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A 40 Year Retirement?

Yahoo Finance has an article about Gen-Z expecting to retire at 60 with enough money to live comfortably until 100. The article is skeptical as are the comments. Side note, the comments on personal finance articles are usually worth checking out.

I don't think planning to retire at 60 is unreasonable and planning to live a long time seems pretty prudent. Any individual's circumstance may or may not work out but the assumptions seem ok. They think they'll need $1.2 million and much of the article is devoted to why that is not enough for a 40 year retirement.

    1. Cash flow

    "The holy grail of retirement is to focus on monthly cash flow that can also be inflation-adjusted as time passes,"

    That was the most useful point in the whole article. Social Security is one cashflow. Taking from your savings is another. Are those two enough? If not, something will have to give. I imagine the best way to solve this dilemma would be to figure out how to add different revenue streams to your mix.

    2. Independence, not retirement

    My approach here is to continue being financially independent, setting my own schedule, continuing to make time for the things I enjoy. Right now that means engaging in the stock market, volunteer firefighting, working out and a few other things. The first one, provides our largest cashflow. I plan to continue doing that for a very long time still, maintaining my independence as I do that and whatever else I enjoy regardless of how that evolves.

    I don't plan on ever "retiring" even if at some point that primary cashflow ceases

    3. Have a Plan A

    Social Security (even if it is cut by 23% as threatened) plus income from our Airbnb rental would be more than enough for us to live on leaving our savings for emergencies, larger discretionary purchases and the occasional trip.

    4. Plan B

    Whatever your Plan A is, what will you do if something goes seriously wrong? Start working on that now, don't wait until after something goes wrong. I have a couple of opportunities related to firefighting, the endowment where I currently volunteer doing research is a potential income opportunity as a board member. This is something I continue to work on.

    5. What's your retirement number?

    This is a dollar amount that you pick up at some point from maybe an online calculator or talking to an advisor. That is good context to have but when you start to rely on your savings as a cashflow, the number that someone told you you needed when you were 40 is meaningless. Whatever you end up with is your reality. And the reality is that your savings can pretty reliably kick off 4% annually and be sustainable, maybe 5%. Someone who hasn't taken the time to learn about sustainable withdrawal rates may find that to be shockingly low but that is the reality.

    6. Managing cashflows for as long as possible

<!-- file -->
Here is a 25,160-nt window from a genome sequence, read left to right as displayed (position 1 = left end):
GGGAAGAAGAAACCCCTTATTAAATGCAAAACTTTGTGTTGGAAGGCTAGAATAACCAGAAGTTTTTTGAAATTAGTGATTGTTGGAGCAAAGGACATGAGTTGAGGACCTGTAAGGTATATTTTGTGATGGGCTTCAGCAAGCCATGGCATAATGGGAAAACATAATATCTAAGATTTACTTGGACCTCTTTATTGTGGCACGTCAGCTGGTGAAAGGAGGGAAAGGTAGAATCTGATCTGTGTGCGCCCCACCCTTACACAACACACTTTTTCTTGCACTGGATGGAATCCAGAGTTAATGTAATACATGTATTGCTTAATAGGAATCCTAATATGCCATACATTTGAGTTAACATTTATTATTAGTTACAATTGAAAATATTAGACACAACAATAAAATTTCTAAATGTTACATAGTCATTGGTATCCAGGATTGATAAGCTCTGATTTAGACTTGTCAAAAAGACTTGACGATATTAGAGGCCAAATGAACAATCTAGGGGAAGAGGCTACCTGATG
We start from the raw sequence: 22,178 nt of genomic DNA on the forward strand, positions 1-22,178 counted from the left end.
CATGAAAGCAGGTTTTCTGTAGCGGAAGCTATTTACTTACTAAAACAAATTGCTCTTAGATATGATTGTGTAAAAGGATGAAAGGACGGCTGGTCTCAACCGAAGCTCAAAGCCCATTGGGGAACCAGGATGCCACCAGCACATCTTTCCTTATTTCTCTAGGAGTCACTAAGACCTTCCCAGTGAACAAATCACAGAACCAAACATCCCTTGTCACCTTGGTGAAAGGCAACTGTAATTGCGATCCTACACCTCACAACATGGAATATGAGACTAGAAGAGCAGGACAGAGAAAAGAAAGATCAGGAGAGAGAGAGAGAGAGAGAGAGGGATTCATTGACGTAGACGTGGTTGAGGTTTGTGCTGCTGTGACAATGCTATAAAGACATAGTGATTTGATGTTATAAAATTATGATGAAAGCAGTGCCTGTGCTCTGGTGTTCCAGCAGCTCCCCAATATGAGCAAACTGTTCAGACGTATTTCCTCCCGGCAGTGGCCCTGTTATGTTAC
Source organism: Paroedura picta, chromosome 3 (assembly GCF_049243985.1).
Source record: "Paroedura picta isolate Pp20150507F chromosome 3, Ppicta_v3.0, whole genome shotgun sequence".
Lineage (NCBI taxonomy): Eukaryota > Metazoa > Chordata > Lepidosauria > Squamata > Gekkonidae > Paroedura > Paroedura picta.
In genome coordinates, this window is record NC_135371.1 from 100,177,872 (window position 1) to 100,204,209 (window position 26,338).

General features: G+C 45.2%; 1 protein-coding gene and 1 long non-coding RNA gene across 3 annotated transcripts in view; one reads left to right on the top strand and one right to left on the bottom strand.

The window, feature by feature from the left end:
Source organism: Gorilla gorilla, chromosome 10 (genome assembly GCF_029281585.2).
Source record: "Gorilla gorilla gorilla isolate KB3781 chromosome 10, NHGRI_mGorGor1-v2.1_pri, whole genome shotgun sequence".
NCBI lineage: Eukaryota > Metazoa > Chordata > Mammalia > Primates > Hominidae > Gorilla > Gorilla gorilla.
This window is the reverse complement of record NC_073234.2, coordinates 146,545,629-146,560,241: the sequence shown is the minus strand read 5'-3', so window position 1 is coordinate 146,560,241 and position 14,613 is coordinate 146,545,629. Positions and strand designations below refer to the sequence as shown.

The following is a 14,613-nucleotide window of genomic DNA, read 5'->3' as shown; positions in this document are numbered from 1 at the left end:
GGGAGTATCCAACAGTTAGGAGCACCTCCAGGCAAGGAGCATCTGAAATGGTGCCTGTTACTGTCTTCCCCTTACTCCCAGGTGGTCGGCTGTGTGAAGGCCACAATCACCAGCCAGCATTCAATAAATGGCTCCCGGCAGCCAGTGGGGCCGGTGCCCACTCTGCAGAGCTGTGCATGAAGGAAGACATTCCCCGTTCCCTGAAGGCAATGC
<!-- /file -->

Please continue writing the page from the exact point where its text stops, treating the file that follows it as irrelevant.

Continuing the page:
Cultivating a couple of income streams that you can manage for a big chunk of the time you're "retired" creates a huge margin of safety. Where most people are undersaved or are cutting it close, delaying the day that you start to rely on savings allows your savings more time to grow or put differently, it would reduce the burden on your portfolio.

    Tying in with number 7 below, if you stay "young" for your age, you will have more optionality to maintain these cashflows for a longer time.

    7. Save a fortune not going to the doctor or taking meds for chronic maladies

    Obviously being able to have this outcome will be a combination of luck and good habits. Cut carbs and lift weights. A lot of chronic maladies can be reversed by cutting carbs and lifting weights. There is no downside to trying and you could save six figures and save a lot of time not waiting at the doctor's office.

    8. Rental property?

    Buying some sort of income property is a popular suggestion in these sorts of posts. Obviously you have to come up with some money to buy a property but what happens if you can't rent it for a time? Can you afford the mortgage if renting becomes a struggle?

    9. Monetize a volunteer gig?

    If you're primary motivation for volunteer is to one monetize it, I think that will make it harder to succeed. Volunteer with some organization that you love being associated with or love the volunteer work. Worry about monetizing it later, if that is even possible. Play the long game.

    10. Monetize a hobby?

    Not every hobby can be monetized. Not everyone will be good enough at their hobby to monetize it. If you've been doing a hobby for a while then it would be very reasonable to figure out what it would take to monetize that hobby. You may or may not succeed but you'd know the path.

    11. Start a new, part time or seasonal career?

    Learn something completely new to you and different from past work. That could be a source of energy to pursue this new part time or seasonal career for an extended period. The options are here limitless.

    12. Sell stuff on Amazon?

    OK, I don't know what this means exactly but two people from the fire department do it. I do know it is possible for you to store the stuff or have Amazon do it. This is probably worth learning about.

    Depending, this could also be an eBay thing or Etsy.

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